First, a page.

Iranians Targeted In Massive Phishing CampaignGoogle spotted targeted attacks out of Iran against tens of thousands of Iranians in the run-up to the country's presidential election on Friday
Google says it has detected and derailed several email-based phishing attacks targeting tens of thousands of Iranian users during the past few weeks in what appears to be a politically motivated campaign.
Eric Grosse, vice president of security engineering at Google, said in a blog post that for three weeks Google has been spotting and disrupting the phishing emails, which contain a link to a Web page that spoofs a Google account maintenance option. "If the user clicks the link, they see a fake Google sign-in page that will steal their username and password," Grosse said in the post.
Google says the attackers behind the campaign appear to be the same group behind the compromise of digital certificates of former Dutch certificate authority DigiNotar in 2011.
"Our Chrome browser previously helped detect what appears to be the same group using SSL certificates to conduct attacks that targeted users within Iran. In this case, the phishing technique we detected is more routine: users receive an email containing a link to a web page that purports to provide a way to perform account maintenance," Grosse wrote.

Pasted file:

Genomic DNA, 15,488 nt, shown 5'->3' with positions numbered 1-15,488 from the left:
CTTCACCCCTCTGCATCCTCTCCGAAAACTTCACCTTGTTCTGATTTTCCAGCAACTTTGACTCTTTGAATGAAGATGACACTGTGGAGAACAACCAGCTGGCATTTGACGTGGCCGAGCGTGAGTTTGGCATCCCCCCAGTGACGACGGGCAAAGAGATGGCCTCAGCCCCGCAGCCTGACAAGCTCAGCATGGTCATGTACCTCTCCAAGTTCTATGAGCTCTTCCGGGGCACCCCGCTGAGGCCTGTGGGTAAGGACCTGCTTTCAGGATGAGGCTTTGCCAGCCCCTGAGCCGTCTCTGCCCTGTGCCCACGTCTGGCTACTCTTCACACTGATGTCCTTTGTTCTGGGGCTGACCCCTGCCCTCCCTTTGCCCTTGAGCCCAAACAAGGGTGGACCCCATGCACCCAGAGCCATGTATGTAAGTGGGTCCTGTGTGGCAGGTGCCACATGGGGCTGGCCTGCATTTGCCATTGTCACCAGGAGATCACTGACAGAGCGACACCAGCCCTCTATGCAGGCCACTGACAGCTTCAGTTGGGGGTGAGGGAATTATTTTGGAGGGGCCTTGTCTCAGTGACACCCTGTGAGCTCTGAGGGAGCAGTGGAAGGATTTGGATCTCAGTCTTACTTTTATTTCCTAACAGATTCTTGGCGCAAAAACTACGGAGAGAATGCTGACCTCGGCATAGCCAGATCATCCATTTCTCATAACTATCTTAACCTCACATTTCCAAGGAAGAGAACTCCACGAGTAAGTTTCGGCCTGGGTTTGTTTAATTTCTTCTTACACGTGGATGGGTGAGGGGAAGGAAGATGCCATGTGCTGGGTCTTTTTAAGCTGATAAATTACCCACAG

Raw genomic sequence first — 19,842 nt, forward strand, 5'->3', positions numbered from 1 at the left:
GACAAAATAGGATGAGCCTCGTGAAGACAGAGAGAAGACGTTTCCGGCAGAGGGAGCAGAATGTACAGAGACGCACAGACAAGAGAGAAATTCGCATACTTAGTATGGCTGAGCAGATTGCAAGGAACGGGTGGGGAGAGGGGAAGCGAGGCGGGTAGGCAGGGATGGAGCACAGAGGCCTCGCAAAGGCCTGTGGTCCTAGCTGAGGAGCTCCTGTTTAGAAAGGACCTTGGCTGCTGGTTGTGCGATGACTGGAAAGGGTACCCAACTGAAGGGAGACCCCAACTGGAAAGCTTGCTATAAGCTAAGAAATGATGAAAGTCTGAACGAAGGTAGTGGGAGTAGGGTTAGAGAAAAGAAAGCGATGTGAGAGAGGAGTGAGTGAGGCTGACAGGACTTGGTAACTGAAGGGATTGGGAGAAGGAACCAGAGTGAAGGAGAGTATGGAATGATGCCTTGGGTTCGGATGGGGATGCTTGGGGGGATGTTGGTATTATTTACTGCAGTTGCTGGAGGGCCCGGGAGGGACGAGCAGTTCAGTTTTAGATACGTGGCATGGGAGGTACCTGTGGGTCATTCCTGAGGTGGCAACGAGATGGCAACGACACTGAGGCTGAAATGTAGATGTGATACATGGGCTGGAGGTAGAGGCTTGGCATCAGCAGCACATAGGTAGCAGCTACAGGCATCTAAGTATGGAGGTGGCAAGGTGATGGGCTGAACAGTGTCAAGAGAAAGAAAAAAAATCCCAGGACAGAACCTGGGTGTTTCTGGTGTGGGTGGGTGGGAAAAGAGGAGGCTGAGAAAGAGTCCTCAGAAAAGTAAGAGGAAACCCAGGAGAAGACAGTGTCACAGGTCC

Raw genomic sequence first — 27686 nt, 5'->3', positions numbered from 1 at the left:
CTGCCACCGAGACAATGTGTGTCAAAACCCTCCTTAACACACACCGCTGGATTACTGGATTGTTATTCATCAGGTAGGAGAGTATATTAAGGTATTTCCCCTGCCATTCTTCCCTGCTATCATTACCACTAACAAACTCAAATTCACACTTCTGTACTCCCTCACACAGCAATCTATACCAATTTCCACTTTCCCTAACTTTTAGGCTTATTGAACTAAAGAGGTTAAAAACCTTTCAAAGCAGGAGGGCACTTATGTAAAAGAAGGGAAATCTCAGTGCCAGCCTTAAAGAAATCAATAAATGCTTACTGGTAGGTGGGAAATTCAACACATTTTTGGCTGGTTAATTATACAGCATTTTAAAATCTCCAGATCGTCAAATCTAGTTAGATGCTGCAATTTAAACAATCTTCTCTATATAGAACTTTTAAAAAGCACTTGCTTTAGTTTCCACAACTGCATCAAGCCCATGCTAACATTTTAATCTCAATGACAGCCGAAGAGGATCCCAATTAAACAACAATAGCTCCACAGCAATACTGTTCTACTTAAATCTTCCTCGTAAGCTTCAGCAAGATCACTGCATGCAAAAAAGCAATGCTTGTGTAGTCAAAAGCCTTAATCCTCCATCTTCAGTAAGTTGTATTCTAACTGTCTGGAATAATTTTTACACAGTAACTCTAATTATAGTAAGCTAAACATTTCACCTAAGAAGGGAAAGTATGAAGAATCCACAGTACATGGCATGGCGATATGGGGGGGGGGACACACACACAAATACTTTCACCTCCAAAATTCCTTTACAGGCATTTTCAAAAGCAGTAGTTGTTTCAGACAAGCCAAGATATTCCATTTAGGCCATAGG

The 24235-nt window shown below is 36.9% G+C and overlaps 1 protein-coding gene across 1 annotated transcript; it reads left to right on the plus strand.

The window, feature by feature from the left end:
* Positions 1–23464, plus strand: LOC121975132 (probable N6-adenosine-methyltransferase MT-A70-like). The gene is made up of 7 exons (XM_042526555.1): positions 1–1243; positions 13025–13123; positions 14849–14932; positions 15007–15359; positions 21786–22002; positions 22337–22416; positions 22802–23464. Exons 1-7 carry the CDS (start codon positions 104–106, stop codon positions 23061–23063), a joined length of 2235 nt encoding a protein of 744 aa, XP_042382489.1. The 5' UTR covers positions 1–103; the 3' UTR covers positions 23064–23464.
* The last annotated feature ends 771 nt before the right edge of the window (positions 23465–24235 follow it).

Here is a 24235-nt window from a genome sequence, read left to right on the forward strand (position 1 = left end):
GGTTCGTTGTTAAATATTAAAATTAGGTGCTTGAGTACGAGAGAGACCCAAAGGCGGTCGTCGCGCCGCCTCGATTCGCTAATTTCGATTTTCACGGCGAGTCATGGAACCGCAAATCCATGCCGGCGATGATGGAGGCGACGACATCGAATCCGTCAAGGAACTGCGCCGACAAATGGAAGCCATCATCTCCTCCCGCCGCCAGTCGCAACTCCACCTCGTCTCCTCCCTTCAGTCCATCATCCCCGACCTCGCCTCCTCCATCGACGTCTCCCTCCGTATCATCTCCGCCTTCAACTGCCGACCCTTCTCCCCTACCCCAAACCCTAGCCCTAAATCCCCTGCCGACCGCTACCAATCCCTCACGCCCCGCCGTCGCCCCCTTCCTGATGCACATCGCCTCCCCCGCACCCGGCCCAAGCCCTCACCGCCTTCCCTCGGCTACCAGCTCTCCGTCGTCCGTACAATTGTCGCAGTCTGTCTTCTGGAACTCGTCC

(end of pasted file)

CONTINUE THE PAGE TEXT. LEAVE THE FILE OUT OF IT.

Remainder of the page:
"The timing and targeting of the campaigns suggest that the attacks are politically motivated in connection with the Iranian presidential election on Friday," he said.
In the wake of the DigiNotar breach in 2011, more than 500 rogue DigiNotar digital certificates were created for such high-profile domains as cia.gov, microsoft.com, Microsoft's windowsupdate.com, and mozilla.org, as well as one posing as VeriSign Root CA. In addition, more than 300,000 IP addresses, mostly in Iran, were compromised, and the hacker who breached a Comodo reseller earlier this year claimed responsibility for the DigiNotar hack.
Grosse recommends that Iranian users run Chrome and two-step authentication, and verify the URL in the address bar before typing their Google passwords: https://accounts.google.com/. "If the website's address does not match this text, please don’t enter your Google password," he said.
"Protecting our users' accounts is one of our top priorities, so we notify targets of state-sponsored attacks and other suspicious activity, and we take other appropriate actions to limit the impact of these attacks on our users," Grosse wrote.
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Kelly Jackson Higgins is Senior Editor at DarkReading.com. She is an award-winning veteran technology and business journalist with more than two decades of experience in reporting and editing for various publications, including Network Computing, Secure Enterprise Magazine, ... View Full Bio